1.) Attract talent. This is hard. You have to get people to want to work for you. Maybe you hire recruiters. Maybe you use word of mouth. Hopefully you will try to create a good environment and culture for developers. As much as he annoys me, I would still recommend reading Joel Spolsky's ideas on this topic. I think Joel is totally wrong when it comes to the hiring process (actually on most things), but that he gets a lot right when it comes to creating a good environment for developers.
2.) Filter. This is easy. Resumes are the standard result of attracting talent. You can do dumb filtering, like insist on some type of degree, some number of years of experience, some knowledge of a particular technology. Or you can do something more subjective, like look for people who went to certain schools, worked for certain companies, or in certain environments like startups, consulting, enterprise software, whatever. Filtering can get more elaborate. Maybe you have a phone interview and ask some easy questions that you are sure any decent developer will know. Or you send them a similarly easy test of some sort. I am not saying that these are all good ways of filtering, just that they are options.
2a.) But what about traditional interviews? I am not a believer in the traditional, technical interview. It is a huge waste of time. Most people like to give candidates some tough programming or logic problem. Or maybe they go for the open ended design question or puzzle. Here is where I most concur with Stevey Y. All these typical interview techniques do is identify people who think like you. If you are really smart, then maybe this is good, but there is a good chance that you are not really smart. We all think we are smart, it is impossible to be objective about this. Microsoft and Google are both famous for their tough interview questions, but it is ridiculous to think that they are unique in the type of questions they ask of candidates. It is just the opposite. Every software company asks the same kind of questions and they still make a lot of bad hires.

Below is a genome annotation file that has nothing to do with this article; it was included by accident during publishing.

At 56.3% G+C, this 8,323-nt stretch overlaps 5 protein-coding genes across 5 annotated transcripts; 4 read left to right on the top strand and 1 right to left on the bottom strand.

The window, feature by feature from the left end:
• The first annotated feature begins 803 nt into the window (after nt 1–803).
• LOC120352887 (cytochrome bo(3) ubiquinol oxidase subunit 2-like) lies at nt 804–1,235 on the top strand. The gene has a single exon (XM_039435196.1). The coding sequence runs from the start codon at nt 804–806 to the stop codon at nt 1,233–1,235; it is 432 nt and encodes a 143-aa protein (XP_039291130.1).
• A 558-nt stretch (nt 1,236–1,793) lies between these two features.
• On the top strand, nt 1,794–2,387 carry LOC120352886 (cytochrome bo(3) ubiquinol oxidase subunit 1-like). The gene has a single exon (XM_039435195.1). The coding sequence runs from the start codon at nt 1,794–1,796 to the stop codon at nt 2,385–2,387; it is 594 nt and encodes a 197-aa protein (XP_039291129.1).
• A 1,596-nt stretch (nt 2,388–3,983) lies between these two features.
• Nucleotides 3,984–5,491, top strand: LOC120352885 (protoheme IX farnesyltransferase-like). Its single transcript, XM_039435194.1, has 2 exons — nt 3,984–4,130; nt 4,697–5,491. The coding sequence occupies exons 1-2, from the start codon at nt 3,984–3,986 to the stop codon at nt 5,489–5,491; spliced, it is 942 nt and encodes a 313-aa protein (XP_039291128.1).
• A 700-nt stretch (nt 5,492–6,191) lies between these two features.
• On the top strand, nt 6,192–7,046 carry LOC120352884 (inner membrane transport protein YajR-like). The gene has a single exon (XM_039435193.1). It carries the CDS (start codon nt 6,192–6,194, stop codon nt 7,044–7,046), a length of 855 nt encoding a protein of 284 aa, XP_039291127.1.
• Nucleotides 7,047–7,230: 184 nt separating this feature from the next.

3.) Personality Litmus Test. This is also easy. The one thing you can usually accurately ascertain from an interview is "will I be able to get along with this person?" and "will my team get along with this person?" If the answer is no, then do not hire them. You might think "but it is ok to hire a really smart person, even if they are hard to get along with" but then you are forgetting that you are not very good at determining if a person is smart or not. So just take that out of the equation. Remember the bad apple studies. If you think there is even a shot that somebody is a bad apple, cut the interview short and send them home. Note: I am assuming here that you are not a bad apple, hence that you would not get along with one of these types.

And that's it! If the candidate passes your filters and you think you can work with him/her, then make an offer. Remember that there is a good chance you are getting this wrong, and plan accordingly.

Monday, March 09, 2009

Covariance, Contravariants, Invariants, Help!

The other day, I made a really dumb Tweet about Java collections. I tried to come up with an excuse for it, but there really was none. This was, um, inspired by a proposal to simplify bounded wildcard syntax in Java. Perhaps my mistake is proof that such a simplification is needed, but probably not. To make amends for my mistake, and in the hope that others will be wiser than I, here is another way of looking at this issue.

Collections in Java are invariant, by default. That means that if you define a method to take a List of X, then you have to provide a List of X. List of Y, where Y is a subclass of X, will not work. Here is an example:

public static void invariance(List<Number> nums){
for (Number n : nums){

Invariance implies implies problems with the following code:

List<Integer> ints = Arrays.asList(1,2,3);
invariance(objs); // won't compile
List<Object> objs = new ArrayList<Object>(ints);
invariance(ints); // won't compile

You have go to match things exactly if you want to call an invariant method. Sometimes this is too restrictive, but not in this case. In the example above, you both read and write from the collection. If we could pass in the List of Integers, then adding a double to it would be invalid. If we could pass in a List of Objects, then calling the doubleValue method would be invalid. The only option here is invariance.
If you only need to read from the collection, then you can have covariance:

public static void covariance(List<? extends Number> nums){
for (Number n : nums){

Now you can pass in anything that adheres to the API of Number, i.e. anything that is a subclass of Number.

List<Integer> ints = Arrays.asList(1,2,3);
covariance(ints); // compiles!
List<Object> objs = new ArrayList<Object>(ints);
covariance(objs); // won't compile